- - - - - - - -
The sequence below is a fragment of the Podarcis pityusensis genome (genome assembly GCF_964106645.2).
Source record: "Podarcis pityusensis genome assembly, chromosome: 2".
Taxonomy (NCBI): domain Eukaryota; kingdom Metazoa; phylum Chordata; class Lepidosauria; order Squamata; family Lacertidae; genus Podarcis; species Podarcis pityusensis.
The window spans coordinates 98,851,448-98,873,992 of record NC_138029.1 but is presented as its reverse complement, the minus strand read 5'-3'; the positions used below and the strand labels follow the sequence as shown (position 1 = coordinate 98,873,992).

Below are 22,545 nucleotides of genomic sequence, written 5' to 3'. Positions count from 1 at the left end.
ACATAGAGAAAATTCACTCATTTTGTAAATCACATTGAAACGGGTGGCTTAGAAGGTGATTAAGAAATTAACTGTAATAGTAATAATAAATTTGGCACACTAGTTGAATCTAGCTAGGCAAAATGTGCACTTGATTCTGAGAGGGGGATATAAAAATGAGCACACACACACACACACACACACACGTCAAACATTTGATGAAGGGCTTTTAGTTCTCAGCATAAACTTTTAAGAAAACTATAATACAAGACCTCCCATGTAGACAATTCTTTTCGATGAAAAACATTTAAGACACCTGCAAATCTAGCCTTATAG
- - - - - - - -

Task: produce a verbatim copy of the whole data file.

The sequence below is a fragment of the Podarcis pityusensis genome (genome assembly GCF_964106645.2).
Source record: "Podarcis pityusensis genome assembly, chromosome: 2".
Taxonomy (NCBI): domain Eukaryota; kingdom Metazoa; phylum Chordata; class Lepidosauria; order Squamata; family Lacertidae; genus Podarcis; species Podarcis pityusensis.
The window spans coordinates 98,851,448-98,873,992 of record NC_138029.1 but is presented as its reverse complement, the minus strand read 5'-3'; the positions used below and the strand labels follow the sequence as shown (position 1 = coordinate 98,873,992).

Below are 22,545 nucleotides of genomic sequence, written 5' to 3'. Positions count from 1 at the left end.
ACATAGAGAAAATTCACTCATTTTGTAAATCACATTGAAACGGGTGGCTTAGAAGGTGATTAAGAAATTAACTGTAATAGTAATAATAAATTTGGCACACTAGTTGAATCTAGCTAGGCAAAATGTGCACTTGATTCTGAGAGGGGGATATAAAAATGAGCACACACACACACACACACACACACGTCAAACATTTGATGAAGGGCTTTTAGTTCTCAGCATAAACTTTTAAGAAAACTATAATACAAGACCTCCCATGTAGACAATTCTTTTCGATGAAAAACATTTAAGACACCTGCAAATCTAGCCTTATAG